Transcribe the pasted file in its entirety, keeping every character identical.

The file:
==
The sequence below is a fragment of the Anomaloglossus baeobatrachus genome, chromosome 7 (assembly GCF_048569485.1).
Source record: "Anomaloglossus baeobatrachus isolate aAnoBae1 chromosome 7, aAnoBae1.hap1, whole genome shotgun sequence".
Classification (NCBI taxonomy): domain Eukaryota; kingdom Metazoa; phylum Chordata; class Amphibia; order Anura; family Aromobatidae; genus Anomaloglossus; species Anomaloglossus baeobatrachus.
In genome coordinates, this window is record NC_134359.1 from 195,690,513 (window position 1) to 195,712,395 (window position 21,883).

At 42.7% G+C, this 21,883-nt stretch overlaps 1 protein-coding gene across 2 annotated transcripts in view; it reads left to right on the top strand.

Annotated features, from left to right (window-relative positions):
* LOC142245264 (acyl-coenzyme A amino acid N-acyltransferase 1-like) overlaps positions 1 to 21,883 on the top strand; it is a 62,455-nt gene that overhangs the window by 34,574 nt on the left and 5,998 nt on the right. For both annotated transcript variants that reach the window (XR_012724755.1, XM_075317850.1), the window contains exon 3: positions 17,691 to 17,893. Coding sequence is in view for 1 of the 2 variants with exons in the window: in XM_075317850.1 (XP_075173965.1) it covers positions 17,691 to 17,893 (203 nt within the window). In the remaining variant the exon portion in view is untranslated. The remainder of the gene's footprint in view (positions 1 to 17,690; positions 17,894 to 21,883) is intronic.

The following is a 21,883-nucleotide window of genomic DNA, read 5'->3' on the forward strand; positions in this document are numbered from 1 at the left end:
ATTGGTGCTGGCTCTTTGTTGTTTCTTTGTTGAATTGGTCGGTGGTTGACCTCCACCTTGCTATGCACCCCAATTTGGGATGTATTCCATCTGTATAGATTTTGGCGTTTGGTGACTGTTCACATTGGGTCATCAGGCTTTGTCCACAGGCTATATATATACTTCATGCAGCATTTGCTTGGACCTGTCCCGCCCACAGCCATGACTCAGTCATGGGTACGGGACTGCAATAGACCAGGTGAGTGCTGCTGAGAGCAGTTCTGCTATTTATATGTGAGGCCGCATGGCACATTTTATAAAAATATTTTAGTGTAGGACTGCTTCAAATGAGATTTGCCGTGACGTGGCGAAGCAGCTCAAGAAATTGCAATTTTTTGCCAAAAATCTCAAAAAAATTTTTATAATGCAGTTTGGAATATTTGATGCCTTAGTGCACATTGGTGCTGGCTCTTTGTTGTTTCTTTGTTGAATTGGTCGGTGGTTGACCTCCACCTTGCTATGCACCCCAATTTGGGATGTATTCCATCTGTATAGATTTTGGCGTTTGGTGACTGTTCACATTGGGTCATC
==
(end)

The sequence below is a fragment of the Anomaloglossus baeobatrachus genome, chromosome 7 (assembly GCF_048569485.1).
Source record: "Anomaloglossus baeobatrachus isolate aAnoBae1 chromosome 7, aAnoBae1.hap1, whole genome shotgun sequence".
Classification (NCBI taxonomy): domain Eukaryota; kingdom Metazoa; phylum Chordata; class Amphibia; order Anura; family Aromobatidae; genus Anomaloglossus; species Anomaloglossus baeobatrachus.
In genome coordinates, this window is record NC_134359.1 from 195,690,513 (window position 1) to 195,712,395 (window position 21,883).

At 42.7% G+C, this 21,883-nt stretch overlaps 1 protein-coding gene across 2 annotated transcripts in view; it reads left to right on the top strand.

Annotated features, from left to right (window-relative positions):
* LOC142245264 (acyl-coenzyme A amino acid N-acyltransferase 1-like) overlaps positions 1 to 21,883 on the top strand; it is a 62,455-nt gene that overhangs the window by 34,574 nt on the left and 5,998 nt on the right. For both annotated transcript variants that reach the window (XR_012724755.1, XM_075317850.1), the window contains exon 3: positions 17,691 to 17,893. Coding sequence is in view for 1 of the 2 variants with exons in the window: in XM_075317850.1 (XP_075173965.1) it covers positions 17,691 to 17,893 (203 nt within the window). In the remaining variant the exon portion in view is untranslated. The remainder of the gene's footprint in view (positions 1 to 17,690; positions 17,894 to 21,883) is intronic.

The following is a 21,883-nucleotide window of genomic DNA, read 5'->3' on the forward strand; positions in this document are numbered from 1 at the left end:
ATTGGTGCTGGCTCTTTGTTGTTTCTTTGTTGAATTGGTCGGTGGTTGACCTCCACCTTGCTATGCACCCCAATTTGGGATGTATTCCATCTGTATAGATTTTGGCGTTTGGTGACTGTTCACATTGGGTCATCAGGCTTTGTCCACAGGCTATATATATACTTCATGCAGCATTTGCTTGGACCTGTCCCGCCCACAGCCATGACTCAGTCATGGGTACGGGACTGCAATAGACCAGGTGAGTGCTGCTGAGAGCAGTTCTGCTATTTATATGTGAGGCCGCATGGCACATTTTATAAAAATATTTTAGTGTAGGACTGCTTCAAATGAGATTTGCCGTGACGTGGCGAAGCAGCTCAAGAAATTGCAATTTTTTGCCAAAAATCTCAAAAAAATTTTTATAATGCAGTTTGGAATATTTGATGCCTTAGTGCACATTGGTGCTGGCTCTTTGTTGTTTCTTTGTTGAATTGGTCGGTGGTTGACCTCCACCTTGCTATGCACCCCAATTTGGGATGTATTCCATCTGTATAGATTTTGGCGTTTGGTGACTGTTCACATTGGGTCATC